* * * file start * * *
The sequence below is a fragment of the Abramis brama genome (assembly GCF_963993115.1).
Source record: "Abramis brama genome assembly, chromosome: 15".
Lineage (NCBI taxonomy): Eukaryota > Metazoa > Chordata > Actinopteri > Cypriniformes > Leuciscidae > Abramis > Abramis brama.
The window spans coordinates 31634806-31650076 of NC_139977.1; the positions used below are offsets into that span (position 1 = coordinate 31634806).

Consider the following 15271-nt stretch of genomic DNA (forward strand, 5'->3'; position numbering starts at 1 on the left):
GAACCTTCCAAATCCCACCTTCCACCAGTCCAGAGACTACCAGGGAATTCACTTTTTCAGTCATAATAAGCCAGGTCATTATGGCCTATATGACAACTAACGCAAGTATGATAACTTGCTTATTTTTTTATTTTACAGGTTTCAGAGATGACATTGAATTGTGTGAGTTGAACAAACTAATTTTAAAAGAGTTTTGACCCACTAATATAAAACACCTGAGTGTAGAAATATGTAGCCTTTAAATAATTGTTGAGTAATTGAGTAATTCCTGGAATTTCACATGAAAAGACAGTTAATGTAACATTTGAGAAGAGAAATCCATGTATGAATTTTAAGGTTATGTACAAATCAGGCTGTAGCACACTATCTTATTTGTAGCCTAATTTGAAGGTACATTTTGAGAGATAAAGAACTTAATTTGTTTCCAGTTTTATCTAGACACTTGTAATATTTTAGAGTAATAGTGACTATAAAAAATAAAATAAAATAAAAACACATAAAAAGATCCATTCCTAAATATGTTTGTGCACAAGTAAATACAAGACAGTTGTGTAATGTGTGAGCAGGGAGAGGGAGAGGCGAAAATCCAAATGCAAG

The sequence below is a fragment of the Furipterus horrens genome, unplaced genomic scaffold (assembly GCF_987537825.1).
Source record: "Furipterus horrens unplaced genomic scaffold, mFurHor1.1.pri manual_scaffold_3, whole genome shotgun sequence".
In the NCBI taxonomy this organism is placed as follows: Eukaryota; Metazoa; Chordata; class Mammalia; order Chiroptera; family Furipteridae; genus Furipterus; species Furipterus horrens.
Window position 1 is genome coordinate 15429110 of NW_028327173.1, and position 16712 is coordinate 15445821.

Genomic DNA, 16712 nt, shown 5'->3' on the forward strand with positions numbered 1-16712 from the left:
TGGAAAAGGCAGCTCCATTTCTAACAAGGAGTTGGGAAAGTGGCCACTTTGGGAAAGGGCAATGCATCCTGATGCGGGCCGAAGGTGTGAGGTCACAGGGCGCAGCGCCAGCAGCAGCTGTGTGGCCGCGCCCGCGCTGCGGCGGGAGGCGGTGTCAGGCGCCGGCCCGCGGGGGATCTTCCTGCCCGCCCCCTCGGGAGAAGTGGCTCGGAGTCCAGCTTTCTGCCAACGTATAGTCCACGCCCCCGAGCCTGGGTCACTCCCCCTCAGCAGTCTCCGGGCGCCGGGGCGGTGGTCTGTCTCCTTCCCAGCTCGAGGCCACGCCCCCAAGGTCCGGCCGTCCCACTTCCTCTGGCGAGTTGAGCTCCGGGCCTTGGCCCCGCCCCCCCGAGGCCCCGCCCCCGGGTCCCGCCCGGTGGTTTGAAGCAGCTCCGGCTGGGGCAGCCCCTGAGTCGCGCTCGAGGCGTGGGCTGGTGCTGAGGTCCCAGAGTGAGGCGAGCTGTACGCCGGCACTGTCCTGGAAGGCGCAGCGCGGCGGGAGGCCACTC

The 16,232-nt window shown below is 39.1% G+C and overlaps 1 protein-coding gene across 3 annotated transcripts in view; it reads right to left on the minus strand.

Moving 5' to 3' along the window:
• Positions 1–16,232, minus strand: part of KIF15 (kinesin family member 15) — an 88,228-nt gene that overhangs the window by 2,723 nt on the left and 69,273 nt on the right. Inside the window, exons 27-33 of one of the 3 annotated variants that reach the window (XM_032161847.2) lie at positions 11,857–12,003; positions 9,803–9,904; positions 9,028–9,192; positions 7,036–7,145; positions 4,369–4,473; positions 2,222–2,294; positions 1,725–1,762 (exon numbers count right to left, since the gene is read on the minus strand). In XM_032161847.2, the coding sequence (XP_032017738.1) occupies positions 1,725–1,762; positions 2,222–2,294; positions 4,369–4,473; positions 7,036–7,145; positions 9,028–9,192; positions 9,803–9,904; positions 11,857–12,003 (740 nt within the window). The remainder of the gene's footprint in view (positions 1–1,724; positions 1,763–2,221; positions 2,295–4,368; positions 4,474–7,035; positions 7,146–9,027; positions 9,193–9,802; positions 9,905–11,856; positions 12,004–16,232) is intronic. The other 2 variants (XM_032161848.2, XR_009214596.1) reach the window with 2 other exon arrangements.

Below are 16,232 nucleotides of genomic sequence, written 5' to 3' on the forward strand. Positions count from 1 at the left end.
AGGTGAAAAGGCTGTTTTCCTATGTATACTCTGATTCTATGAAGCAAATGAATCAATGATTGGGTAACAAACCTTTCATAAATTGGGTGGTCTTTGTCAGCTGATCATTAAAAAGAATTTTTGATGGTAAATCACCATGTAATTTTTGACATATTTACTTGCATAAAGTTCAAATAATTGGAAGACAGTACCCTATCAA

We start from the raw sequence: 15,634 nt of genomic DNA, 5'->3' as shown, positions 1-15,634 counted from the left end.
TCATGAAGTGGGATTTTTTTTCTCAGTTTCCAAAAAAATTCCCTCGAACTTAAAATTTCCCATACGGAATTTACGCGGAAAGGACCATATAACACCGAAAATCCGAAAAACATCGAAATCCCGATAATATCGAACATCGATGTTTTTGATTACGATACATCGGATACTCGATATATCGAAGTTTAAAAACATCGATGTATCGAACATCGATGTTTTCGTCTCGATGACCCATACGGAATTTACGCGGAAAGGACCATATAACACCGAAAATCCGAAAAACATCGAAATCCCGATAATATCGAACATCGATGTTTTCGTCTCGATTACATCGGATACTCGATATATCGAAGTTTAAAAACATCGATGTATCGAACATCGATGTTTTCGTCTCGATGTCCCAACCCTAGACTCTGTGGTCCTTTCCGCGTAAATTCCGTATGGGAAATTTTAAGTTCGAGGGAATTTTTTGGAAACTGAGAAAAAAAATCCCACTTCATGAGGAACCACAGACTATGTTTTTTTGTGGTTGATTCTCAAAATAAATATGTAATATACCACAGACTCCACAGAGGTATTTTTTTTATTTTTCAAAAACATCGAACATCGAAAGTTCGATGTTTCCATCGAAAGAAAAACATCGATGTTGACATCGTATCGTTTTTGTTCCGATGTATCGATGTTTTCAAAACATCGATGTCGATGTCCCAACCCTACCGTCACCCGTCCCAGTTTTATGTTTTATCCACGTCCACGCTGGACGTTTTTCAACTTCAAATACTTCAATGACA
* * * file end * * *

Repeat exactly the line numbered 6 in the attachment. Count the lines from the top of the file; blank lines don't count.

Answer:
GAACCTTCCAAATCCCACCTTCCACCAGTCCAGAGACTACCAGGGAATTCACTTTTTCAGTCATAATAAGCCAGGTCATTATGGCCTATATGACAACTAACGCAAGTATGATAACTTGCTTATTTTTTTATTTTACAGGTTTCAGAGATGACATTGAATTGTGTGAGTTGAACAAACTAATTTTAAAAGAGTTTTGACCCACTAATATAAAACACCTGAGTGTAGAAATATGTAGCCTTTAAATAATTGTTGAGTAATTGAGTAATTCCTGGAATTTCACATGAAAAGACAGTTAATGTAACATTTGAGAAGAGAAATCCATGTATGAATTTTAAGGTTATGTACAAATCAGGCTGTAGCACACTATCTTATTTGTAGCCTAATTTGAAGGTACATTTTGAGAGATAAAGAACTTAATTTGTTTCCAGTTTTATCTAGACACTTGTAATATTTTAGAGTAATAGTGACTATAAAAAATAAAATAAAATAAAAACACATAAAAAGATCCATTCCTAAATATGTTTGTGCACAAGTAAATACAAGACAGTTGTGTAATGTGTGAGCAGGGAGAGGGAGAGGCGAAAATCCAAATGCAAG